Visual comfort: Good lighting design, including the use of natural daylight and glare control, contributes to visual comfort and occupant satisfaction. BREEAM Certification evaluates the building’s lighting design and daylighting strategies.
Access to outdoor spaces: BREEAM Certification encourages the provision of outdoor spaces and green areas for building occupants, promoting physical activity, biophilic design, and mental well-being.
4. Sustainable Site Selection and Ecology
The location and ecological impact of a building are crucial aspects of sustainable development. BREEAM Certification evaluates this component by considering factors such as:
Site selection: BREEAM encourages the development of brownfield sites and locations with good access to public transportation, amenities, and existing infrastructure to minimize urban sprawl and reduce transportation-related emissions.
Ecological value: BREEAM Certification assesses the environmental impact of a building project, including its effects on local flora and fauna, habitats, and biodiversity. The certification promotes the protection and enhancement of ecological features, such as green roofs, wildlife corridors, and native planting schemes.
Flood risk: BREEAM Certification considers a building’s potential exposure to flood risk and promotes the implementation of sustainable drainage systems (SuDS) to manage surface water runoff and minimize flood risk.
Climate change adaptation: BREEAM encourages the incorporation of climate change adaptation measures, such as shading devices, green roofs, and passive cooling strategies, to ensure that buildings remain resilient and comfortable in the face of changing climatic conditions.
In conclusion, the four main components of BREEAM Certification—energy efficiency, resource management, health and well-being, and sustainable site selection and ecology—provide a comprehensive framework for assessing a building’s sustainability performance.
By addressing these components effectively, building developers, architects, and owners can create environmentally responsible, resource-efficient, and healthy spaces that contribute to a more sustainable built environment.
Benefits of BREEAM Certification
There are several benefits associated with achieving BREEAM certification for a building project:
Enhanced Environmental Performance
BREEAM certification encourages the adoption of sustainable building practices and technologies that reduce a building’s environmental impact. This can lead to lower energy consumption, reduced greenhouse gas emissions, and better waste and water management.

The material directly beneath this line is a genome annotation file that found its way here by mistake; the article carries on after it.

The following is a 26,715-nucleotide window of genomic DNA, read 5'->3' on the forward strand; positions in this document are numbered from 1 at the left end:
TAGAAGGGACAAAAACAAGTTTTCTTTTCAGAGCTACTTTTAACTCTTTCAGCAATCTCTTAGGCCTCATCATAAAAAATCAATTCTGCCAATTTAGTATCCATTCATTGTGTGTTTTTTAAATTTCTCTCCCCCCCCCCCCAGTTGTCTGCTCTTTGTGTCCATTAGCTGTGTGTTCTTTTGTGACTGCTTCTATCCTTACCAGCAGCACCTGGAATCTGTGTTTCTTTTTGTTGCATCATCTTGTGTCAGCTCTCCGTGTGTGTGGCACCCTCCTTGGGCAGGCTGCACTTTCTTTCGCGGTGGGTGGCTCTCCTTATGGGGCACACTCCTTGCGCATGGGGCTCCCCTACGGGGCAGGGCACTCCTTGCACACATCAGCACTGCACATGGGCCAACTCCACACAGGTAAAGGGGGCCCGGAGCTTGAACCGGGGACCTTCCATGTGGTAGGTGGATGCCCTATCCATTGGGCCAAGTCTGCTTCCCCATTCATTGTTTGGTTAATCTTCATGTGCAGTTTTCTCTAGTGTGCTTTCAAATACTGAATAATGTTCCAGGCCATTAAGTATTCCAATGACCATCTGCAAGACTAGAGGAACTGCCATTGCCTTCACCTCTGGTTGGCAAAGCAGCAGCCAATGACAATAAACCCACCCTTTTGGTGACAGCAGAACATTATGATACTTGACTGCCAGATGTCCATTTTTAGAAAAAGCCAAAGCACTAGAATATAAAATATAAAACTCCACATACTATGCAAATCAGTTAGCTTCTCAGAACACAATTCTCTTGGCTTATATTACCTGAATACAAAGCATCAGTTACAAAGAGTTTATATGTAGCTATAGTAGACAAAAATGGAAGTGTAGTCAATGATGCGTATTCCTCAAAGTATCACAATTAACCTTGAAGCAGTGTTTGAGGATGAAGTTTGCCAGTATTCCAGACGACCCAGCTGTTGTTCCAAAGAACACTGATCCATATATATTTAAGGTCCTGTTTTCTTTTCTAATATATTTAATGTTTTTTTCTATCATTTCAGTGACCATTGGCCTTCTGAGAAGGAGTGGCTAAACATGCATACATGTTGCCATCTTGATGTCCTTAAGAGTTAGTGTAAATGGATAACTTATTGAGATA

Improved Occupant Well-being
BREEAM-certified buildings often provide healthier and more comfortable living and working conditions for occupants. This is due to the emphasis on indoor environmental quality, including air quality, thermal comfort, and access to natural light.
Increased Marketability and Asset Value
BREEAM certification can enhance a building’s marketability and asset value, as it is widely recognized as a mark of sustainability and quality. This can make the building more attractive to potential buyers, tenants, or investors.
Compliance with Regulations
In some countries and regions, achieving a certain level of BREEAM certification may be required to comply with local building regulations or planning requirements. Additionally, certification can help demonstrate compliance with various environmental and sustainability standards.
BREEAM-certified buildings often have lower operating costs due to their energy efficiency and sustainable design features. This can result in significant savings on energy bills and maintenance costs over the building’s lifecycle.
How to Achieve BREEAM Certification
To achieve BREEAM certification for your building project, you will need to follow these steps:
Appoint a BREEAM Assessor: A licensed BREEAM Assessor is required to carry out the assessment and provide guidance throughout the certification process.
It is essential to involve the assessor early in the project to ensure that sustainability considerations are integrated into the design and construction processes.
Pre-assessment: The BREEAM Assessor will conduct a pre-assessment to identify the building’s potential sustainability performance and areas for improvement.
This stage helps inform the design and construction team of the necessary measures to achieve the desired BREEAM rating.
Design Stage Assessment: The BREEAM Assessor will evaluate the building’s design against the BREEAM criteria and award interim credits based on the proposed sustainability features.
The assessor will then provide a Design Stage Certificate, which can be used to demonstrate the building’s sustainability credentials during the planning and marketing stages.
Post-construction Stage Assessment: Once the building is complete, the BREEAM Assessor will carry out a post-construction assessment to verify that the sustainability features have been implemented correctly.
The assessor will then award the final credits and provide a Post-construction Stage Certificate, which confirms the building’s BREEAM rating.
BREEAM In-Use Certification (optional): For existing buildings, BREEAM In-Use certification can be pursued to assess and improve the building’s ongoing sustainability performance.
This involves regular assessments and updates to the building’s management and maintenance strategies.
Why a BREEAM Certification?
BREEAM certification is a valuable tool for evaluating and enhancing the sustainability of building projects worldwide. By encouraging the adoption of sustainable building practices, BREEAM helps create buildings with reduced environmental impacts, improved occupant well-being, and increased marketability.
To achieve BREEAM certification, it is essential to involve a licensed BREEAM Assessor early in the project and follow the assessment process diligently. By doing so, you can ensure that your building project contributes to a more sustainable built environment for future generations.